(You're reading all posts by Luke Dormehl) Luke Dormehl is a UK-based journalist and author, with a background working in documentary film for Channel 4 and the BBC. He is the author of The Formula: How Algorithms Solve All Our Problems, And Create More and The Apple Revolution, both published by Penguin/Random House. His tech writing has also appeared in Wired, Fast Company, Techmeme, and other publications. He'd like you a lot if you followed him on Twitter.
About Luke Dormehl
How would you like an app that transforms your regular 8-megapixel iPhone 6 camera into a 32-megapixel one?
Okay, so it’s not exactly as miraculous as it sounds, but photography app Hydra is a worthy tool to add to your virtual camera bag. It works by taking a series of up to 60 small images and then stitching them together to form one super high-resolution picture.
While it isn’t true 32-megapixel photography, it’s still an altogether impressive app that only serves to underline just why the iPhone camera has been so embraced by users.
Coming off a record-breaking financial quarter — largely thanks to the astonishing success of the iPhone 6 — it’s worth asking who Apple owes its present success to.
While everyone is quick to mention the usual suspects (Tim Cook and Jony Ive being two of the most prominent), a name you don’t hear bandied about so much is Jeff Williams. He’s Apple’s operations whiz, the VP whose job it is to make sure products get manufactured, shipped and delivered on time, and with the highest possible standards.
Ever wonder how Apple was able to go from shipping 10 million iPhones in the whole of 2008 to 74 million in the past quarter alone, without missing a beat? That would be Jeff Williams, the guy Fortune once called “Tim Cook’s Tim Cook.”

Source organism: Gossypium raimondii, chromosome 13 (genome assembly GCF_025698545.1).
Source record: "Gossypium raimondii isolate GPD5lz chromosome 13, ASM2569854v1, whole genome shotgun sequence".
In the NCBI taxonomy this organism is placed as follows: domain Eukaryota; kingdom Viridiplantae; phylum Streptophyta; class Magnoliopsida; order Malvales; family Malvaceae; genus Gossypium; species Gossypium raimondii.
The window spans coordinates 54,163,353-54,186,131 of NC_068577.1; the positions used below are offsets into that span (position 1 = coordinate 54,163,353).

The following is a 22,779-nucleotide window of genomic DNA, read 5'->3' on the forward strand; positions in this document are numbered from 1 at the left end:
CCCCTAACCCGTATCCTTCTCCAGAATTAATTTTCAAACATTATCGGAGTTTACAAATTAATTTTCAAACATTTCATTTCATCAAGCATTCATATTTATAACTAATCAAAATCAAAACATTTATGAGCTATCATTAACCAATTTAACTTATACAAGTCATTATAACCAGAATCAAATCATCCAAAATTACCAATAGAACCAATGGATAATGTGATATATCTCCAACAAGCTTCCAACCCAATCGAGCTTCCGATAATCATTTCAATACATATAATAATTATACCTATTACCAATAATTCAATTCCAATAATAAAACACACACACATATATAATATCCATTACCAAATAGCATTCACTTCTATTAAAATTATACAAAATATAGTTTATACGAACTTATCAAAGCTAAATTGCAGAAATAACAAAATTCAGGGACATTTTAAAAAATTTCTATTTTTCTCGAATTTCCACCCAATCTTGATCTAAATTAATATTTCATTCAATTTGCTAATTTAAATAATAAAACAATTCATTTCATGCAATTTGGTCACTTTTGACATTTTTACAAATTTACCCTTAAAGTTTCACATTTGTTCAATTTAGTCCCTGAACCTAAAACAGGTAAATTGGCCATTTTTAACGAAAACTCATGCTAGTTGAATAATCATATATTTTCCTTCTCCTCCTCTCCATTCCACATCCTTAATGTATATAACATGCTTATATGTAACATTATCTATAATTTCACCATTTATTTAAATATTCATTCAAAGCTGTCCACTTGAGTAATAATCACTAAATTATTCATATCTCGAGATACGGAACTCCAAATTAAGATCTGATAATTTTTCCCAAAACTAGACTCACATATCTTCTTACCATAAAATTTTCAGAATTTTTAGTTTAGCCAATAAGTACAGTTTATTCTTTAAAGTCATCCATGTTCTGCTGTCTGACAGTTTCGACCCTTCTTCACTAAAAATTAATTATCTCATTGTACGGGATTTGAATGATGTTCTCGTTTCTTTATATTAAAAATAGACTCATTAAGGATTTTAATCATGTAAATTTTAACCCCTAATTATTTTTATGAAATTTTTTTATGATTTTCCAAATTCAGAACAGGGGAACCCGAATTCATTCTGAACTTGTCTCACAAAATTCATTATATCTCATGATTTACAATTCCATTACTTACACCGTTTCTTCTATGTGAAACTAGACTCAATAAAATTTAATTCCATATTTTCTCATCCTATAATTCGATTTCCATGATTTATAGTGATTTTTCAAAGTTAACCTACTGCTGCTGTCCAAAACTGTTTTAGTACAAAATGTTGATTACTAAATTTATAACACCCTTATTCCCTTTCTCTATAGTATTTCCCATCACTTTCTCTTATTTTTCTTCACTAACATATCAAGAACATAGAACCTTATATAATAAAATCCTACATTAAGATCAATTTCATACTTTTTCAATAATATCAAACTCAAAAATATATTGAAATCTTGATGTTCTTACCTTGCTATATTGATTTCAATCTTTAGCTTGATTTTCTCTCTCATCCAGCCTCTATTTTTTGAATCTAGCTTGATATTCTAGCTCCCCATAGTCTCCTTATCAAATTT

Here’s why he deserves your respect — and the $24.5 million he took home last year.
Although the iMac generated a whole lot of buzz for Apple upon Steve Jobs’ return in the late 1990s, it was the debut of the iPod in October 2001 that truly dispatched Apple on its path to astronomical levels of success: a path it hasn’t strayed from in the near decade-and-a-half since then.
Which is why it’s kind of sad to realize that on Apple’s most recent quarterly filing, the “little MP3 player that could” has been unceremoniously shuffled (get it?) into the “Other Products” category, along with such “hobby” project as Apple TV.
To be fair, Apple had warned everyone this would happen back in October 2014, but seeing the iPod no longer mentioned with Apple’s flagship products is a reminder of how the once mighty have fallen — and how much Apple’s core business has changed since the millennium.
Alas, poor iPod! We knew you well!
As China continues its march to become one of Apple’s most important markets, the country’s press have been given a special advance preview of the company’s forthcoming second Chongqing Apple Store, set to open at 10am local time this Saturday, January 31.
Not dissimilar to the concept behind Apple’s Fifth Avenue flagship store in New York, the new Chongqing Apple Store features a stunning glass structure emblazoned with the Apple logo, leading to an underground shopping area. In doing so, the store recycles the design Apple first created for its Pudong retail store in Shanghai.
Check out some some other beautiful inside images after the jump.